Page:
All this did not happen in one day but this is a story about wildlife on our road over a two week period; only a fragment but nevertheless an amazing slice…

One early morning, while picking up the newspaper at our roadside mailbox, a family of wild turkeys marched out of the field at Quintin’s place across the driveway and into their orchard. From there they disappeared in the protection of the dense woods on the limestone ledge on the north side of the road. This was not a nuclear family of mother, father and child, but an old fashioned twelve member family. Pa up front, or was it Ma? Ten clearly younger ones wedged in between in a neat spread out group.

I do not always have my camera at the ready, certainly not at seven in the morning, so I went to the internet to select an image closest to what I saw. Here it is.

wild turkey NWTF-WildTurkey-065-M

Wild turkeys have made a remarkable comeback since they were introduced, after hunted to extinction, and habitat loss on Ontario, in the 1980-s.

The loss of habitat was particularly challenging, as wild turkeys thrive in areas that are part deciduous forest and part grassland. When forests were cut down, much of the birds’ habitat was lost, including brood cover — a major breeding requirement. That’s the wooded area providing both overhead protection and easy ground movement for young turkeys, or poults. Brood cover is also dense with insects, poults’ main food source. See: http://www.canadiangeographic.ca/magazine/dec13/resurgence-of-eastern-wild-turkey.asp



A few days later working around the house always brings some excitement, either a flock of Canada geese comes in low to land on the lake, their individual manoeuvring within the group is spectacular and when they are right overhead you can hear the slipstream of  air rushing over their wings.  The splashing noise of touching down on the water is drowned out by the squeaking and hooting of the flock.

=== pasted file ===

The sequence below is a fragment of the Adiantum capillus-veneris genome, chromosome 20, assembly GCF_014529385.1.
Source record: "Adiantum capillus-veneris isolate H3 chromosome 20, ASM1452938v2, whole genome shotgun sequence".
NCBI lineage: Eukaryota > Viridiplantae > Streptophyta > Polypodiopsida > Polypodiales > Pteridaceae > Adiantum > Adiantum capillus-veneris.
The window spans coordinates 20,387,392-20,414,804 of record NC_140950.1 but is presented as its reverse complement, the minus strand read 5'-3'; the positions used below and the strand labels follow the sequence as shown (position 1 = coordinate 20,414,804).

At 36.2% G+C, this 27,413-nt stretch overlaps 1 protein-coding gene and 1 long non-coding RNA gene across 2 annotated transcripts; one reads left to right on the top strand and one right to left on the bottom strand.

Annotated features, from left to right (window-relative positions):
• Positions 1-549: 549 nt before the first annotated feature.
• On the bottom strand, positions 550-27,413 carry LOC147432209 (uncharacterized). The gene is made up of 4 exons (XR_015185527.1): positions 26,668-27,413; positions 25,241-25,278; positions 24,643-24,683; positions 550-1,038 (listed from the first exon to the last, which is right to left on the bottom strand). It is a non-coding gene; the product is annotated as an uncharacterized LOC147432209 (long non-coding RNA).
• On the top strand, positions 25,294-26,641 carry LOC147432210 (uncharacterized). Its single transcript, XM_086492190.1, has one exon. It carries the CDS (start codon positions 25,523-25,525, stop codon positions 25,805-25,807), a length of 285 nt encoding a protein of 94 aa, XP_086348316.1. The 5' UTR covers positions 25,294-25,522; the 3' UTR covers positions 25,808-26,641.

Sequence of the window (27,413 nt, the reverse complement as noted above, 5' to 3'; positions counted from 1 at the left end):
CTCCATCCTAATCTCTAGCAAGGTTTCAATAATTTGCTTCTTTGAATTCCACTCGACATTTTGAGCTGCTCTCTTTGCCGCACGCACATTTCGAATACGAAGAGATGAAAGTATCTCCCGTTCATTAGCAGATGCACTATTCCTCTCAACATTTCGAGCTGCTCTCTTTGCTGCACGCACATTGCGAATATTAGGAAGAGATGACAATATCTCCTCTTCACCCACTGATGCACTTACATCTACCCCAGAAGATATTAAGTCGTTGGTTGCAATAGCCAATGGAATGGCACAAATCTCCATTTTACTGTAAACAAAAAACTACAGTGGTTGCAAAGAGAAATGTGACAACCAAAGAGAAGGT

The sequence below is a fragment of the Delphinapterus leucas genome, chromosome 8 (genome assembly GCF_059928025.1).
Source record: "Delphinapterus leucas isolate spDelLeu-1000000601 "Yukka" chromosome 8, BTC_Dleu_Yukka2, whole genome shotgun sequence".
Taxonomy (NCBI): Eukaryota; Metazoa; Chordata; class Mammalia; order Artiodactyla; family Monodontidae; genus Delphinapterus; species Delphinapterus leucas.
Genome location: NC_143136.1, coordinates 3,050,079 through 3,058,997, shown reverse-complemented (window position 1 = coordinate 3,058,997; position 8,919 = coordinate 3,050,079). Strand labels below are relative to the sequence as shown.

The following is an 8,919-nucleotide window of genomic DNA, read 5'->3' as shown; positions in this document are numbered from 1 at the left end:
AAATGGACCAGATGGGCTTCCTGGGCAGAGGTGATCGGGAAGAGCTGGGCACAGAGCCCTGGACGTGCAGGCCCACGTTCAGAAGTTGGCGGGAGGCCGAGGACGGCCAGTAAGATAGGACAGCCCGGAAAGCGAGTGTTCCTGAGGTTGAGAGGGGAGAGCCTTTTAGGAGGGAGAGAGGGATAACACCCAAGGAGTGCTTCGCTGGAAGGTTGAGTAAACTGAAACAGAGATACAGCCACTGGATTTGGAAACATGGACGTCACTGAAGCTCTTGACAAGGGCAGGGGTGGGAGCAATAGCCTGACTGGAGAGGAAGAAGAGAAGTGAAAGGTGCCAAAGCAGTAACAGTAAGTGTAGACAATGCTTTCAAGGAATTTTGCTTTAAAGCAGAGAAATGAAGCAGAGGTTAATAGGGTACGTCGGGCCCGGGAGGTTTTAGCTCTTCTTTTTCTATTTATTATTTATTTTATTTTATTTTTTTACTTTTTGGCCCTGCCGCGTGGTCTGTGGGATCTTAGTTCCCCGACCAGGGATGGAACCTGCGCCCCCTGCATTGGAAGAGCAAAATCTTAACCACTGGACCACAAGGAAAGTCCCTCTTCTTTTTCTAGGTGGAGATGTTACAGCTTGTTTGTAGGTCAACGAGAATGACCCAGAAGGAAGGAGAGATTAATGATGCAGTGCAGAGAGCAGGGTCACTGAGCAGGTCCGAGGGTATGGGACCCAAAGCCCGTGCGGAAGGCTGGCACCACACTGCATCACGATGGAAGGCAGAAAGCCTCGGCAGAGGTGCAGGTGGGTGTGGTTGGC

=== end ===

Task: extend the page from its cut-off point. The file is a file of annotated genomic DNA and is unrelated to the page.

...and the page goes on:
The next day, we see a swarm of large black birds in the sky over the meadow across our road; these are turkey vultures, not one but twenty five! Their wings are partly transparent against the bright light of the sky, they soar on the updrafts of the wind coming from the lake and rising up the limestone ledge and forest near the boat ramp.

turkey vultures Cathartes aura 1a Withlacoochee

This photo is from the internet, but the one  below was taken by Kelly Joyce, a neighbour on our road. These turkey vultures perch on the fence of the Wolfe’s property, just east of the boat ramp and it is safe to assume that they were part of the flock we noticed that day in late July.

turkey vultures by kelly july 2015


Besided the birds, we saw on different occasions three deer eating from the apple tree on Grahams road side, and three young foxes that later were observed by the Tidmans at “the end of the road house”, Hogan’s farm.

Of course there is much more wildlife that we normally don’t see; this is just a sample of the animals that share our space and need our help with conserving their habitat.


In response to this post, Judith Quintin, our neighbour, shared some of her photos, taken through the kitchen window, looking out on their yard. First the regular guests: the turkey vultures, beautiful birds in flight and close up, if you forgive their naked heads.

judith quinting birds

judith quinting birds a

And a little raccoon, they are such charming nuisances.

judith raccoon

judith fox

The young fox looks very much part of the three we saw with their mother near her den not far from the Quintin’s farmhouse. Just a guess but better than fifty-fifty we are right.

Thanks Judy for these lovely nature pics.


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aragon road red tree oct 09

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